Finally, although her academic readers won't need to be sold on this, the book does a nice job of conveying all of the many things that professors do when we aren't in the classroom.  The general public seems to think that our only "real work" is teaching classes and any time not in the classroom (especially summer!) is just for slacking off.  Because so much of it is an insider take with advice for aspiring insiders, it's probably not quite the right book to recommend to non-academics who think we're lazy and under-worked, but it is in the right direction.  Maybe some excerpts would be useful reading for the non-academic public.  Even better, maybe she could write a second book telling the public what professors do when we're not in a classroom!

In short, buy this book as a gift for anyone seriously considering a career at a research university, and share excerpts with anyone who thinks professors  don't do much work.

Friday, June 17, 2016

Theranos is falling in the marketplace, Lizzie is at risk of being banned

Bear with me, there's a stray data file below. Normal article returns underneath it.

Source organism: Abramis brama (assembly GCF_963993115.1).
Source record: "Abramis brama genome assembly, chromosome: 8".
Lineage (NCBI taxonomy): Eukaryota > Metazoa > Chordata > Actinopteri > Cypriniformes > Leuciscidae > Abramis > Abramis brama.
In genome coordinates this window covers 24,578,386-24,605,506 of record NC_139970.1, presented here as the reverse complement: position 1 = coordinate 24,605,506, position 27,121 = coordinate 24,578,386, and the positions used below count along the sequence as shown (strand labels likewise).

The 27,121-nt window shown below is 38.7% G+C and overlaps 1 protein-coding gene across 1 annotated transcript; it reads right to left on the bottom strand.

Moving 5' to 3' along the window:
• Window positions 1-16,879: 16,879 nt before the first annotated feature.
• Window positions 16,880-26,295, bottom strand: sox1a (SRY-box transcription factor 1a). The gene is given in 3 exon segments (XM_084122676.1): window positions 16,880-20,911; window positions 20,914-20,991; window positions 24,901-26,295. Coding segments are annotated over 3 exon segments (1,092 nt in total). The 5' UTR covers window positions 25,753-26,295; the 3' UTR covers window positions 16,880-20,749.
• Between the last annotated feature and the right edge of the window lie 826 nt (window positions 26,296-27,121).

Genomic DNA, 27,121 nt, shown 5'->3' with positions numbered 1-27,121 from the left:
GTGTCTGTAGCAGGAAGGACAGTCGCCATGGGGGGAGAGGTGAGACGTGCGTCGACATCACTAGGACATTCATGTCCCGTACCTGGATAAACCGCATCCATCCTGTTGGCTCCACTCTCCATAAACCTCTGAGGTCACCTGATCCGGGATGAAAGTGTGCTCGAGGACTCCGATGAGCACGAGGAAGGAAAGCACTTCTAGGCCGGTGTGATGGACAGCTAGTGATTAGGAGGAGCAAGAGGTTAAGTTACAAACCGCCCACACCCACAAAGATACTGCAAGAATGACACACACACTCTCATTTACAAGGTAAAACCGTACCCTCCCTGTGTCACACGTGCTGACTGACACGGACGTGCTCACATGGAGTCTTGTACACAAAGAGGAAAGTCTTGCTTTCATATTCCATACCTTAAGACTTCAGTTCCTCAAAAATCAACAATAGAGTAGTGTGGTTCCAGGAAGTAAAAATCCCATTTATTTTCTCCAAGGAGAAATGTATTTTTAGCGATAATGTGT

OK, you loyal followers of my grumpy blog.  We need to talk about Theranos, the start-up that got so much attention for its claims that it can do medical tests with just a tiny pin-prick's worth of blood instead of the larger samples that medical labs usually require.  Why do we need to talk about Theranos?  It's not that I know anything about blood testing, but rather that Right-Thinking People drank that kool-aid and drank it hard.  Just today I came across an article (from last fall) by a very enthusiastic and progressive-minded professor talking about how wonderful Theranos is and how visionary their CEO is.